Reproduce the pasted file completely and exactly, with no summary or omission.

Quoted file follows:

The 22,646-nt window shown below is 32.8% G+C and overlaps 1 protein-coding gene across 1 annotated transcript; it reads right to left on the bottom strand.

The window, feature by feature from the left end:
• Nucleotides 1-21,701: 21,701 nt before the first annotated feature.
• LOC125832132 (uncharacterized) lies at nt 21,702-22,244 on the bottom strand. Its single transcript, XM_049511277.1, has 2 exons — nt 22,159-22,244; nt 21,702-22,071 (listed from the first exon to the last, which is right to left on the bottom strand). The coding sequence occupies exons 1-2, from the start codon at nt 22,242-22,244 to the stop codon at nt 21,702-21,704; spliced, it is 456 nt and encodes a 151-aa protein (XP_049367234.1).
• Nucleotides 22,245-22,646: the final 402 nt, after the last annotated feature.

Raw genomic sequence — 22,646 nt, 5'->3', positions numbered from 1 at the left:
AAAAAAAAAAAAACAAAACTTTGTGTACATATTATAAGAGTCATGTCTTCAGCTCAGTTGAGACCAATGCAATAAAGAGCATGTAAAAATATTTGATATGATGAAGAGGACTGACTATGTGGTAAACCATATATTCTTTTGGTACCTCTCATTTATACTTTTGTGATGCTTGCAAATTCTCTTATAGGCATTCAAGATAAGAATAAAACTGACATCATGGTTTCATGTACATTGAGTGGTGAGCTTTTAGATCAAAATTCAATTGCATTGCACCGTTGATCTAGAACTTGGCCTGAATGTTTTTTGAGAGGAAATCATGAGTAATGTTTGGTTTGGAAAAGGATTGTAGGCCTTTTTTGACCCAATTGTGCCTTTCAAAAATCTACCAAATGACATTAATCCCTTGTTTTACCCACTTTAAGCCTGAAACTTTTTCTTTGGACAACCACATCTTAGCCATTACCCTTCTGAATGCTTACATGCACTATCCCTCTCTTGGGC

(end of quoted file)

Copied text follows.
The 22,646-nt window shown below is 32.8% G+C and overlaps 1 protein-coding gene across 1 annotated transcript; it reads right to left on the bottom strand.

The window, feature by feature from the left end:
• Nucleotides 1-21,701: 21,701 nt before the first annotated feature.
• LOC125832132 (uncharacterized) lies at nt 21,702-22,244 on the bottom strand. Its single transcript, XM_049511277.1, has 2 exons — nt 22,159-22,244; nt 21,702-22,071 (listed from the first exon to the last, which is right to left on the bottom strand). The coding sequence occupies exons 1-2, from the start codon at nt 22,242-22,244 to the stop codon at nt 21,702-21,704; spliced, it is 456 nt and encodes a 151-aa protein (XP_049367234.1).
• Nucleotides 22,245-22,646: the final 402 nt, after the last annotated feature.

Raw genomic sequence — 22,646 nt, 5'->3', positions numbered from 1 at the left:
AAAAAAAAAAAAACAAAACTTTGTGTACATATTATAAGAGTCATGTCTTCAGCTCAGTTGAGACCAATGCAATAAAGAGCATGTAAAAATATTTGATATGATGAAGAGGACTGACTATGTGGTAAACCATATATTCTTTTGGTACCTCTCATTTATACTTTTGTGATGCTTGCAAATTCTCTTATAGGCATTCAAGATAAGAATAAAACTGACATCATGGTTTCATGTACATTGAGTGGTGAGCTTTTAGATCAAAATTCAATTGCATTGCACCGTTGATCTAGAACTTGGCCTGAATGTTTTTTGAGAGGAAATCATGAGTAATGTTTGGTTTGGAAAAGGATTGTAGGCCTTTTTTGACCCAATTGTGCCTTTCAAAAATCTACCAAATGACATTAATCCCTTGTTTTACCCACTTTAAGCCTGAAACTTTTTCTTTGGACAACCACATCTTAGCCATTACCCTTCTGAATGCTTACATGCACTATCCCTCTCTTGGGC